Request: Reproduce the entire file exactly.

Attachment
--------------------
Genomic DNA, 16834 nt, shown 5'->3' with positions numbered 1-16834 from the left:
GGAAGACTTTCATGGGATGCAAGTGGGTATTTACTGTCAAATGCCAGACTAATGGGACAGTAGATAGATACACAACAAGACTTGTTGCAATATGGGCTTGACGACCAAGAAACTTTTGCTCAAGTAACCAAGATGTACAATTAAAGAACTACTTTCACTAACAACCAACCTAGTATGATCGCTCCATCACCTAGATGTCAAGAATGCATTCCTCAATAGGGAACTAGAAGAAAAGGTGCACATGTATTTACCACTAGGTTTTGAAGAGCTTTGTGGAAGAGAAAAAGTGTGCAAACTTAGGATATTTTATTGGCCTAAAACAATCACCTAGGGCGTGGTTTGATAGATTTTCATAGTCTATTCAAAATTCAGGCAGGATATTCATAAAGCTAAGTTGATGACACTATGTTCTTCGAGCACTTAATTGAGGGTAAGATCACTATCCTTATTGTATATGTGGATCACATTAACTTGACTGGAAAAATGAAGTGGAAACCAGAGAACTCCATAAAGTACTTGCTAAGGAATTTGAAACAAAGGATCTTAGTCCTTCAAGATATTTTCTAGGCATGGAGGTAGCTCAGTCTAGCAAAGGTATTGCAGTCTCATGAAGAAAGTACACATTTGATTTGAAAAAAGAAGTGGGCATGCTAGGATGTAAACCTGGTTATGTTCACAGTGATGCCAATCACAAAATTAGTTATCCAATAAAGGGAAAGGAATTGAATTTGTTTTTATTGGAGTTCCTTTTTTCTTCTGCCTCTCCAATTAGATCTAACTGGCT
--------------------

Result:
Genomic DNA, 16834 nt, shown 5'->3' with positions numbered 1-16834 from the left:
GGAAGACTTTCATGGGATGCAAGTGGGTATTTACTGTCAAATGCCAGACTAATGGGACAGTAGATAGATACACAACAAGACTTGTTGCAATATGGGCTTGACGACCAAGAAACTTTTGCTCAAGTAACCAAGATGTACAATTAAAGAACTACTTTCACTAACAACCAACCTAGTATGATCGCTCCATCACCTAGATGTCAAGAATGCATTCCTCAATAGGGAACTAGAAGAAAAGGTGCACATGTATTTACCACTAGGTTTTGAAGAGCTTTGTGGAAGAGAAAAAGTGTGCAAACTTAGGATATTTTATTGGCCTAAAACAATCACCTAGGGCGTGGTTTGATAGATTTTCATAGTCTATTCAAAATTCAGGCAGGATATTCATAAAGCTAAGTTGATGACACTATGTTCTTCGAGCACTTAATTGAGGGTAAGATCACTATCCTTATTGTATATGTGGATCACATTAACTTGACTGGAAAAATGAAGTGGAAACCAGAGAACTCCATAAAGTACTTGCTAAGGAATTTGAAACAAAGGATCTTAGTCCTTCAAGATATTTTCTAGGCATGGAGGTAGCTCAGTCTAGCAAAGGTATTGCAGTCTCATGAAGAAAGTACACATTTGATTTGAAAAAAGAAGTGGGCATGCTAGGATGTAAACCTGGTTATGTTCACAGTGATGCCAATCACAAAATTAGTTATCCAATAAAGGGAAAGGAATTGAATTTGTTTTTATTGGAGTTCCTTTTTTCTTCTGCCTCTCCAATTAGATCTAACTGGCT